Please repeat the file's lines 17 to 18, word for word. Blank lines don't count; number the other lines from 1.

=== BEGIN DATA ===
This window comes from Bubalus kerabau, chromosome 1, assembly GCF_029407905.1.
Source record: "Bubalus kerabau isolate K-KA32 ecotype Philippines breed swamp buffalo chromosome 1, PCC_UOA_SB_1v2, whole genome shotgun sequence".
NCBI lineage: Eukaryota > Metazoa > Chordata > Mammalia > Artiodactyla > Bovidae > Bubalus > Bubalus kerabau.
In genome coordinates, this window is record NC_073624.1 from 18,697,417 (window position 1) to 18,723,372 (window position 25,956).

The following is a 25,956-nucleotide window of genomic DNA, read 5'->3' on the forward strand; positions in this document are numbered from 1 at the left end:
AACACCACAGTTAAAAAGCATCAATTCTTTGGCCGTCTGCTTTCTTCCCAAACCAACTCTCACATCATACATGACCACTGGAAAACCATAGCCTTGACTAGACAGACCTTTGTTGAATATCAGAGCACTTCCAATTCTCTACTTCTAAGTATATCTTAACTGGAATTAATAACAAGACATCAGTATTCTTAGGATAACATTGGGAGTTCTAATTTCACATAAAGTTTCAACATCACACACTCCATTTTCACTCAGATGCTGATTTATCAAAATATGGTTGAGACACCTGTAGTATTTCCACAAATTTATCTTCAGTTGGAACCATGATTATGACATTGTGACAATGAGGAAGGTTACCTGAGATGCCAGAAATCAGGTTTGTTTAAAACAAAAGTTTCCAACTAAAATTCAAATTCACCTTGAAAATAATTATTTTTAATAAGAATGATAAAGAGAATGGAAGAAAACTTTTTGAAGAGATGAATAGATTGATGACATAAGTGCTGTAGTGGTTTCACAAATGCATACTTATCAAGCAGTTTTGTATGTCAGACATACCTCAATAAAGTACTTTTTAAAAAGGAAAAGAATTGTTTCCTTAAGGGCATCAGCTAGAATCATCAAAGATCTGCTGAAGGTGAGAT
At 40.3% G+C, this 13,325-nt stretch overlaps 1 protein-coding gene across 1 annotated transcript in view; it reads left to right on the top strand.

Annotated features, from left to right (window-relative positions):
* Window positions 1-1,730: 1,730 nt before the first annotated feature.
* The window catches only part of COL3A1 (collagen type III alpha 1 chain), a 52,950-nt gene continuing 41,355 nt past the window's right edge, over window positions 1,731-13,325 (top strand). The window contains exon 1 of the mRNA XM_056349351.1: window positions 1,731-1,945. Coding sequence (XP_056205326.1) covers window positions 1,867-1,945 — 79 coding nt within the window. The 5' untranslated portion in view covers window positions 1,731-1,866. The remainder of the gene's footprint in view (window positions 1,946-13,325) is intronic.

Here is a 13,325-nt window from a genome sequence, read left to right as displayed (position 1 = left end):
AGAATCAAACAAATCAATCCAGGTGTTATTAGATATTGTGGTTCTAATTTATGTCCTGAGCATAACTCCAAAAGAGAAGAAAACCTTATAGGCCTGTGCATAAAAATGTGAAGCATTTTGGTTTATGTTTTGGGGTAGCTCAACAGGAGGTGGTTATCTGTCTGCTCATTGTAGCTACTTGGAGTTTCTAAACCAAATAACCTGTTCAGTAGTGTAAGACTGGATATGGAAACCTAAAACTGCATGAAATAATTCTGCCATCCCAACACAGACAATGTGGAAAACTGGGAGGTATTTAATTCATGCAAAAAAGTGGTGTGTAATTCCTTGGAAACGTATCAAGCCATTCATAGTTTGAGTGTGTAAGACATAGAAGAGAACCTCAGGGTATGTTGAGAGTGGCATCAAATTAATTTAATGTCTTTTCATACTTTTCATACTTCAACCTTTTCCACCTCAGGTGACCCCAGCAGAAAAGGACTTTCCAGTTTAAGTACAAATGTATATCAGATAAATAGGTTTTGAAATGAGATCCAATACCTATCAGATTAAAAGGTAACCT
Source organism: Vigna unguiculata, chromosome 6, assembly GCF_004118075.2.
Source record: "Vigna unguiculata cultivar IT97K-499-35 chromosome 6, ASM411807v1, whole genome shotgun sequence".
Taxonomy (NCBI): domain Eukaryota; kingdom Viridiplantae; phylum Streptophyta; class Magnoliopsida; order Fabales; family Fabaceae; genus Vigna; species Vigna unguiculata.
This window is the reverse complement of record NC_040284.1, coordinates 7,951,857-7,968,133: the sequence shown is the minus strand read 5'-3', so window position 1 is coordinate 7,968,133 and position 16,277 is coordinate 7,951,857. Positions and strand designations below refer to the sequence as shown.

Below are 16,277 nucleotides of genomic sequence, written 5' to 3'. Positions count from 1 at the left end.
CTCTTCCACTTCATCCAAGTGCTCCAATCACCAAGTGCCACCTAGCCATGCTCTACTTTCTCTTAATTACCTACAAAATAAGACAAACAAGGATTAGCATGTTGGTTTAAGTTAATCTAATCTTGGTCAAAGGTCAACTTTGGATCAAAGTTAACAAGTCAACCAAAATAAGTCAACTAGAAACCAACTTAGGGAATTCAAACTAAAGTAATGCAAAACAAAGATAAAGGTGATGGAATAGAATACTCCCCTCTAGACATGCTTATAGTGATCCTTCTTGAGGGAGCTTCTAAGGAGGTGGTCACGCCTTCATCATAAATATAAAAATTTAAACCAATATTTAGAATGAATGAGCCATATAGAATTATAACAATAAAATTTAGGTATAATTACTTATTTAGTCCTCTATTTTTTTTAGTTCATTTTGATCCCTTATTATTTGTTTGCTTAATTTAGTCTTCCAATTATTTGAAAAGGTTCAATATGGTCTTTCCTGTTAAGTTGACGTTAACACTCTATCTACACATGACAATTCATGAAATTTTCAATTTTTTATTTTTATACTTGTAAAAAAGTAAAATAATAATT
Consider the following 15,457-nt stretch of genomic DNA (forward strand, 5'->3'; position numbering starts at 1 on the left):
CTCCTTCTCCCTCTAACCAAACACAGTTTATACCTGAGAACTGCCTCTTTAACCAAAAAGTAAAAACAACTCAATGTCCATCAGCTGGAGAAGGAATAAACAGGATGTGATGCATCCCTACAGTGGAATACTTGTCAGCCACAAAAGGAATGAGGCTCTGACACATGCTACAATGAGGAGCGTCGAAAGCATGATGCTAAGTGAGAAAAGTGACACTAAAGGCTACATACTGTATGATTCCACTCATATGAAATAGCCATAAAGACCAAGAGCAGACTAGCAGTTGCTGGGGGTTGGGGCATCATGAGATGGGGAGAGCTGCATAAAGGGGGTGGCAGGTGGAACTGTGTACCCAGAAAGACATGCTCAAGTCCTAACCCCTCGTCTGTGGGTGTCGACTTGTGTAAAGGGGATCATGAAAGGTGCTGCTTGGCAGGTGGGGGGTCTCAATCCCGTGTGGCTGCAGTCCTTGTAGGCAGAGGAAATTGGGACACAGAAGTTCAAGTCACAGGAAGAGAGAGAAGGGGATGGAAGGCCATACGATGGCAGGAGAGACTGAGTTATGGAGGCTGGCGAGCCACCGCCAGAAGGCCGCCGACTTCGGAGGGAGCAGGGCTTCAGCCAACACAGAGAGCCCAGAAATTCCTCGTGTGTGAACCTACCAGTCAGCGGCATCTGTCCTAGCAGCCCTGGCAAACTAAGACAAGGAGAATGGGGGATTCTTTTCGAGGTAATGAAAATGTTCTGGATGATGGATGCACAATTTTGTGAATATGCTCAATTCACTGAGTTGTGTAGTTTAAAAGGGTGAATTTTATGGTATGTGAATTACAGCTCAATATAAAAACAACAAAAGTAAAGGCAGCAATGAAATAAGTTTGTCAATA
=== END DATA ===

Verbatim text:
Below are 16,277 nucleotides of genomic sequence, written 5' to 3'. Positions count from 1 at the left end.
CTCTTCCACTTCATCCAAGTGCTCCAATCACCAAGTGCCACCTAGCCATGCTCTACTTTCTCTTAATTACCTACAAAATAAGACAAACAAGGATTAGCATGTTGGTTTAAGTTAATCTAATCTTGGTCAAAGGTCAACTTTGGATCAAAGTTAACAAGTCAACCAAAATAAGTCAACTAGAAACCAACTTAGGGAATTCAAACTAAAGTAATGCAAAACAAAGATAAAGGTGATGGAATAGAATACTCCCCTCTAGACATGCTTATAGTGATCCTTCTTGAGGGAGCTTCTAAGGAGGTGGTCACGCCTTCATCATAAATATAAAAATTTAAACCAATATTTAGAATGAATGAGCCATATAGAATTATAACAATAAAATTTAGGTATAATTACTTATTTAGTCCTCTATTTTTTTTAGTTCATTTTGATCCCTTATTATTTGTTTGCTTAATTTAGTCTTCCAATTATTTGAAAAGGTTCAATATGGTCTTTCCTGTTAAGTTGACGTTAACACTCTATCTACACATGACAATTCATGAAATTTTCAATTTTTTATTTTTATACTTGTAAAAAAGTAAAATAATAATT